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Measure for Measure

by William Shakespeare

Directed by Jason Kendall

In this, one of Shakespeare's darkest comedies, a nobleman is sentenced to die for getting his fiancee pregnant; the prince who sentenced him seduces a nun; and the true duke goes undercover as a monk to behold the prince's stern rule on the hookers, pimps and criminals with their backs against the wall.

New York Comedy Club
241 East 24th Street, between 2nd and 3rd Avenues
8 p.m., April 2-5, 9-12, 2000

Production Team and Cast

Director and Producer Jason Kendall
Assistant Director and Associate Producer Daniel Carroll O'Leary
Stage Manager and Dramaturge Rebekah Knoll
Music Director/Performer Joe Mattzie
Production Advisor Patrick Promelroy
Production Assistant Jennifer DuCaud

Picture Key
Michael Dufault
as Duke Vincentio
Greg Waller
as Angelo
Matthew Iott
as Claudio
Donna Stearns
as Isabella
Bob Armstrong
as Escalus
Letty Ferrer
as Provost
Lynn Antunovich
as Marianna
Melinda Ferraraccio
as Juliet
Ralph Carideo
as Abhorson
Aaron Macerelli
as Friar Thomas & Froth
Tim Gore
as Elbow
Werner Pauliks
as Pompey
Heather Berman
as Mistress Overdone
Rob Addison
as Lucio
John San Nicolas
as Barnadine

From the Program

In honor of OOB theater everywhere, I would like to ask the audience to also go see the other version of this play, currently in production across town. This is a unique opportunity to see two radically different performances of the same show. These shows, when seen in the light of the successes of "The Donkey Show", "Bombity of Errors", and many others, shows a resurgence of the classics on the New York stage. This trend may be due to a number of things, not the least of which is monetary. Lack of royalties combined with innovative thinking allows for some powerful and hilarious theater.

It was my hope to deeply explore and then reconstruct this so-called "problem play" of Shakespeare's. I was deeply influenced by Peter Brook's text "The Empty Space," and the following passage was an inspiration.

"Deadliness always brings us back to repetition: the deadly director uses old formulae, old methods, old jokes, old effects; stock beginnings to scenes, stock ends; and this applies equally to his partners, the designers and composers, if they do not start each time afresh from the Void, the Desert and True Question - why clothes at all, why music, what for? A deadly director is a director who brings no challenge to the conditioned reflexes that every department must contain.

For half a century at least, it has been accepted that the theatre is a unity and that all elements should try to blend - this has led to the emergence of the director. But it has been a matter of external unity, a fairly external blending of styles so that contradictory styles do not jar. When we consider how the inner unity of a complex work can be expressed we may find quite reverse - that a jarring of externals is quite essential."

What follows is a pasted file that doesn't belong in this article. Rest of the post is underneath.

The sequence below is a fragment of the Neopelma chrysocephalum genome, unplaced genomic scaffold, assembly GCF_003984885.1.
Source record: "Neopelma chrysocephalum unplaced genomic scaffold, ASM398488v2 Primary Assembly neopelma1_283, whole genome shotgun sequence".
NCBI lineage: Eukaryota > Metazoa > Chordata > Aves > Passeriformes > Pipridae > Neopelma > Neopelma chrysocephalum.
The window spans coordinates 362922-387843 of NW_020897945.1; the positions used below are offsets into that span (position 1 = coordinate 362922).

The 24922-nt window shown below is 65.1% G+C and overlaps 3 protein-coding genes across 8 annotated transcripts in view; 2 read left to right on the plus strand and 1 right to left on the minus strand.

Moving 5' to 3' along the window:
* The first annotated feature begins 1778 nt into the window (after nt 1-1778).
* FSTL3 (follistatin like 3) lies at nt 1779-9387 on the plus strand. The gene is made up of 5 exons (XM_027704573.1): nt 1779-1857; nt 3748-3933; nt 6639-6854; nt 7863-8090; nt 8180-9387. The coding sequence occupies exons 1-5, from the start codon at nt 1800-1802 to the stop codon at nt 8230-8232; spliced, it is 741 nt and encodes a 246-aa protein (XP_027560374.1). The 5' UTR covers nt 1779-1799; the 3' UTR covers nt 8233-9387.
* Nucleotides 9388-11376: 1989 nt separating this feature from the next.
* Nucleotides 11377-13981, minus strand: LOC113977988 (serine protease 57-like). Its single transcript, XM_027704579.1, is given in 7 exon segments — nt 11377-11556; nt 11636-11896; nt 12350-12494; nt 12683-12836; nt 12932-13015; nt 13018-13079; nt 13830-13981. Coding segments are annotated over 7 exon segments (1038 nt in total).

It is my deep hope that I have found and encouraged both entertainment and challenge for the audience and that I have not become a "deadly director." M4M has both comedic power and high drama whil asking us to seriously consider the abuse of power. When this play is examined in terms of today's political landscape, this play has some rather potent statements, not just nationally, but right here at home.

Special Thanks: Amanda Silaski, Lou Salmone, Steve O'Neill, Shannon Haragan, David Lamberton, and Chris DePaola for their help in the audition process. Without them, it would have fallen apart at the seams. Patrick Promelroy, Jennifer DuCaud, Bob Cividanes, Abigail Kinney, David Lamberton, Amanda Silaski, Judith E. Taranto, Chris DePaola, Shannon Haragan, Players. Theater Rehearsal Studios, Ron Shetler Studios, 8th Avenue Studios, Ozzie, Al, Actors' Equity Association, and of course Phoebe and Tabitha. Also, thanks to the 2,131 actors who sent in their headshots for the auditions. Your hard work and desire to be in Shakespeare proves that Off-Off-Broadway theater in New York is vital and alive.

Synopsis (Warning: spoilers ahead....)

Act 1 The Duke leaves town and puts the strict Angelo in charge of Vienna. We see some street urchins playing around. A young gentleman, Claudio, is led to jail and imminent execution for getting his girlfriend pregnant. The Duke comes back to Vienna and disguies himself as a Friar to see how Angelo is governing. His sister, Isabella, is told of his predicament on the day she is to become a nun. The police put the very strict Law to work on the street urchins. Isabella pleas for her brother's life, and Angelo reacts unexpectedly.

Act 2 Claudio.s fiancee, Juliet, tries to visit Claudio in jail, and meets the Duke in disguise. Isabella meets Angelo privately to sue for her brother's life, and encounters a problem.

Act 3 Isabella comforts her brother in jail and tries to prepare him for his execution. The Duke overhears as friar and assists her. The Lawmen arrest the street urchins and clean up the city. The Duke learns the problems his lax goverment has caused.

Act 4 Isabella and the Duke execute a plan to solve their problem. The Duke tries to rescue Claudio himself in the prison, and meets the strange people who are incarcerated. Angelo learns the Duke is coming home early, and acts quickly.

Act 5 The Duke works it all out.(?)